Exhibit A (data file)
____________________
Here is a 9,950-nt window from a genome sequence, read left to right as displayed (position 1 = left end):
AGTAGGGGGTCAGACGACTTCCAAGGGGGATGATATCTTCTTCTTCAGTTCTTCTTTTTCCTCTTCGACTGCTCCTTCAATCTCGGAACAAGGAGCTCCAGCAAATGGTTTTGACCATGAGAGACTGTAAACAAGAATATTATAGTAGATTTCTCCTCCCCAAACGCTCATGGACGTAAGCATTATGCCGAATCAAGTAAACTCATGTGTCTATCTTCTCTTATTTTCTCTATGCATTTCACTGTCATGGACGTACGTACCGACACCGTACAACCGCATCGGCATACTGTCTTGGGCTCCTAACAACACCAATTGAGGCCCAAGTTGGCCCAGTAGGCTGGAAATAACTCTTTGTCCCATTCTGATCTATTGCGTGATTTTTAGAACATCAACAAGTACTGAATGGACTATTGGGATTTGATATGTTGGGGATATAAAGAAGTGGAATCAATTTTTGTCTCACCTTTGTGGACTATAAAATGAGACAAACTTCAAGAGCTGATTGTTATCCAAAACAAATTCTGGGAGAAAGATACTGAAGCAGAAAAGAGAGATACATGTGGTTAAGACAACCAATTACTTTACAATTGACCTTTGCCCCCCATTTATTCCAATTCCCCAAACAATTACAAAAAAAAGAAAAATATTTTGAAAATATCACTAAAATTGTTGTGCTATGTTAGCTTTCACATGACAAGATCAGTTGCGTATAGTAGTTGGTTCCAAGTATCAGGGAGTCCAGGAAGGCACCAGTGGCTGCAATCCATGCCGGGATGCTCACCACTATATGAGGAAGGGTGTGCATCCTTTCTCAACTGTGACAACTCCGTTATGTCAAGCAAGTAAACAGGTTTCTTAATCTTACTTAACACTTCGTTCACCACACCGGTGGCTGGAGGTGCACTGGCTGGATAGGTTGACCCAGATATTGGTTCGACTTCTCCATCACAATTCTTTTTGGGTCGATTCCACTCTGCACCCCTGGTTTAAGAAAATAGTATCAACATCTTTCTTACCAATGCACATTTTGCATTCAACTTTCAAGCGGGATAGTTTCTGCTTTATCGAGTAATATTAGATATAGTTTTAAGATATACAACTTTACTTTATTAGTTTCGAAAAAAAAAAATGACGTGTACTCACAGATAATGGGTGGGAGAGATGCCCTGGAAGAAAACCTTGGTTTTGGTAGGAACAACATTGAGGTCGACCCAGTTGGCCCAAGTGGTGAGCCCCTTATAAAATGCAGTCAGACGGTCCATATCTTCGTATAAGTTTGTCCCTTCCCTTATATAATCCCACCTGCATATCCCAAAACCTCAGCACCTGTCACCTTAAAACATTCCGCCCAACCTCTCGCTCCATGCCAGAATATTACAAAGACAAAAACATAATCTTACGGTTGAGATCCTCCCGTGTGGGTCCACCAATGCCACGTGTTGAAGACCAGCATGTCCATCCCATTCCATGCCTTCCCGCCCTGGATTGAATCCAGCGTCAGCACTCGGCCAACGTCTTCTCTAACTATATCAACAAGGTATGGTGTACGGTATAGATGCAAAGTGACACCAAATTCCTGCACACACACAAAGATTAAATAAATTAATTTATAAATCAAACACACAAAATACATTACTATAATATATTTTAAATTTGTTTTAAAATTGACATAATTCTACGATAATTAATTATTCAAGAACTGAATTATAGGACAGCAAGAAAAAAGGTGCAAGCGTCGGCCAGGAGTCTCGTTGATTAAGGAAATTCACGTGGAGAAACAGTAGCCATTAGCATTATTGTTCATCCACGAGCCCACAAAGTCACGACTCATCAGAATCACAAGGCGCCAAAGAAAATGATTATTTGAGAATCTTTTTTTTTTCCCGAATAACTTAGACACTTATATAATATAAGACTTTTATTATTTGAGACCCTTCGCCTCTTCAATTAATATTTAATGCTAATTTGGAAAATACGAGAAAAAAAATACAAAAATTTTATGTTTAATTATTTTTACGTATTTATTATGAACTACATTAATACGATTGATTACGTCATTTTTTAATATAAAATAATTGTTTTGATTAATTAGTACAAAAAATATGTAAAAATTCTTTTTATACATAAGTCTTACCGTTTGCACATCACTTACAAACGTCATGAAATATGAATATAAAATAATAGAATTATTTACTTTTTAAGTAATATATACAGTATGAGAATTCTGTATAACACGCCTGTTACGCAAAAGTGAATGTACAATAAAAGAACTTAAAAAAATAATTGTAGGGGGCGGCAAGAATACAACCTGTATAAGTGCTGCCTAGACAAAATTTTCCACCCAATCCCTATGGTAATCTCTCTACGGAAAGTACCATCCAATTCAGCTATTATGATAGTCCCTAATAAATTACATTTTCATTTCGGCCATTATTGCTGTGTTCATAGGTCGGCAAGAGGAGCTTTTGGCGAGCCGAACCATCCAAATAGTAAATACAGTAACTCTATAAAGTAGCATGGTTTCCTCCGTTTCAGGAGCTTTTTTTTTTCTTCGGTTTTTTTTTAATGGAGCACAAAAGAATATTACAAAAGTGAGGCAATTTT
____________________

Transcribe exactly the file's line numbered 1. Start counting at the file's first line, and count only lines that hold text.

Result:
Here is a 9,950-nt window from a genome sequence, read left to right as displayed (position 1 = left end):